On June 23, 2020, the U.S. Department of Labor (DOL) proposed new regulations to govern decisions by fiduciaries at private pension funds when considering environmental, social and governance (ESG) factors in making investment decisions under the Employees Retirement Income Security Act (ERISA). Citing prior conflicting DOL guidance, the proposal questioned materiality of ESG factors and built the proposal on a stated belief that “ESG investing raises heightened concerns under ERISA… the growing emphasis on ESG investing may be prompting ERISA plan fiduciaries to make investment decisions for purposes distinct from providing benefits to participants and beneficiaries and defraying reasonable expenses of administering the plan.” The proposed rules sought to remedy this alleged problem. The proposal was published in the Federal Register.
What is ESG Investing?
One of the difficulties in discussing or regulating ESG investment is that the term “ESG” is often used as an umbrella concept for a number of investment practices that have evolved over the past half century. In its final rule, the DOL observed that “use of terms such as ESG, impact investing, sustainability, and non-financial performance metrics, among others, encompass a wide variety of considerations without a common nexus and can take on different meanings to different people.”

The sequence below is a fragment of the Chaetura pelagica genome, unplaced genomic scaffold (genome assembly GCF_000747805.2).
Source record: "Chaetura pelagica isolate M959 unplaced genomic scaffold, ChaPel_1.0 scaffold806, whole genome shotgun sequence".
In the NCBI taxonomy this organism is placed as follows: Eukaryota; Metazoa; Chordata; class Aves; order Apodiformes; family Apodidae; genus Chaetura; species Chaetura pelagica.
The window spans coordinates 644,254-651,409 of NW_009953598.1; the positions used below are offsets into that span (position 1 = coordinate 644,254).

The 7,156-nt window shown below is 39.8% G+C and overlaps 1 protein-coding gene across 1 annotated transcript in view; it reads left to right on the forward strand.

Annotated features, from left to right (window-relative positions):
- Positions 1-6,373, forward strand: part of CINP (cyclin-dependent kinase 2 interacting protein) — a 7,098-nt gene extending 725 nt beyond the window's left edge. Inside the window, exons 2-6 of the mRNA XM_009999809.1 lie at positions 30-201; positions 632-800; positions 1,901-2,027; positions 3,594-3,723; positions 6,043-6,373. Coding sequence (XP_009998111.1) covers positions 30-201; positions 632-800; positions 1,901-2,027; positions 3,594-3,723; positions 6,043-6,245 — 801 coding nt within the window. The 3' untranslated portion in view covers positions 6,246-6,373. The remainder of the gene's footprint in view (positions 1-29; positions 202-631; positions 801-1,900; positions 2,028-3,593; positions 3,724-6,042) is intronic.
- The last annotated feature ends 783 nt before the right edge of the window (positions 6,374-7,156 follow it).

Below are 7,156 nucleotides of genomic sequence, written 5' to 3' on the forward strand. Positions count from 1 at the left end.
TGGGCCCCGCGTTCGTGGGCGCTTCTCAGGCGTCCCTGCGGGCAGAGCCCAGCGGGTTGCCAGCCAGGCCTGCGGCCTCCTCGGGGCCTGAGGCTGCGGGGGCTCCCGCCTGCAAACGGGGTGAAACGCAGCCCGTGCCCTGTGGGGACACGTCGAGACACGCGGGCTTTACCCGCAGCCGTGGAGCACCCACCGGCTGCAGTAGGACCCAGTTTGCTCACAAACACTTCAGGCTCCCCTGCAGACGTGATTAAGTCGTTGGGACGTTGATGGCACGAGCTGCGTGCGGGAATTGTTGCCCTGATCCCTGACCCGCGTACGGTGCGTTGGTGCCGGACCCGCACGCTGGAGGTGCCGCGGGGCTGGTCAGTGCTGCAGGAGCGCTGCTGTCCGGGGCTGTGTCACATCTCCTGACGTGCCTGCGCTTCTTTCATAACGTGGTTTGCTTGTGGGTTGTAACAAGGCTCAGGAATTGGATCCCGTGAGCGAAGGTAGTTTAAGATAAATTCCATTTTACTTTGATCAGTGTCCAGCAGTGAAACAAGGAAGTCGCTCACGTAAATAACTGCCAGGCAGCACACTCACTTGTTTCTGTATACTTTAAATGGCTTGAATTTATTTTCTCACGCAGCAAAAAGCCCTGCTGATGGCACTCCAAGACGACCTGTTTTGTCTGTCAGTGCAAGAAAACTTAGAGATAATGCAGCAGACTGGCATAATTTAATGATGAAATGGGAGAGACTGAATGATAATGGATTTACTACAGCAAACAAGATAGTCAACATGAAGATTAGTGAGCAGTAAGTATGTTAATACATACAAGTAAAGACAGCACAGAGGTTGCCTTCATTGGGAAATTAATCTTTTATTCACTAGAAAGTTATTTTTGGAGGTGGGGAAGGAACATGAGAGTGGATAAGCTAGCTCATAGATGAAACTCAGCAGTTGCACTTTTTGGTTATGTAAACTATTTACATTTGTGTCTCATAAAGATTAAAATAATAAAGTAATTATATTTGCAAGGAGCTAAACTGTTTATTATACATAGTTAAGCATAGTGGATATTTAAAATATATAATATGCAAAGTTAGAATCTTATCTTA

Given this potential for confusion, the DOL ended up using the word “pecuniary” (instead of ESG) as the operative regulatory term in its final rule. That appears to reflect feedback from investment industry comments on the proposal. Most commenters referenced currently prevailing ESG investing practices which integrate financially material risk and return factors into the analytical process, regardless of whether the factors show up in financial statements (e.g., product safety, workforce turnover, exposure to physical climate change risks, hazardous waste disposal practices, board member skill sets and independence). For an example of how and why mainstream institutional investors have begun to integrate ESG factors into sustainable investment strategies, check out this brochure from J.P. Morgan.
Investment Industry Response
Pushback to the proposed rule from all corners of the investment industry was swift and strong. For example, comment letters criticizing the proposal were received from Vanguard, Fidelity, BlackRock, State Street Global Advisors, T. Rowe Price, Legal and General, Putnam Investments, Defined Contribution Institutional Investment Association, American Bankers Association and Morningstar. Comments can be viewed here.
The DOL received more than 8,700 comments on the proposal, with 95 percent in opposition. Even 94 percent of comments from the investment and financial services industry were opposed to the proposal. A summary of the comments is available here. The DOL did not receive a single comment in support of the proposal from any investment-related organizations, pension plans or asset owners.
Observations raised by the objectors included:
- Integration of material ESG factors into investment analysis has become a widely accepted practice of mainstream investment firms and ESG portfolios have enjoyed increasing investor cash flows.
- The DOL ignored the overwhelming majority of recent research findings from credible sources that demonstrated there is no financial penalty associated with integration of material ESG considerations into investment analysis and that many ESG investment approaches have outperformed their peers.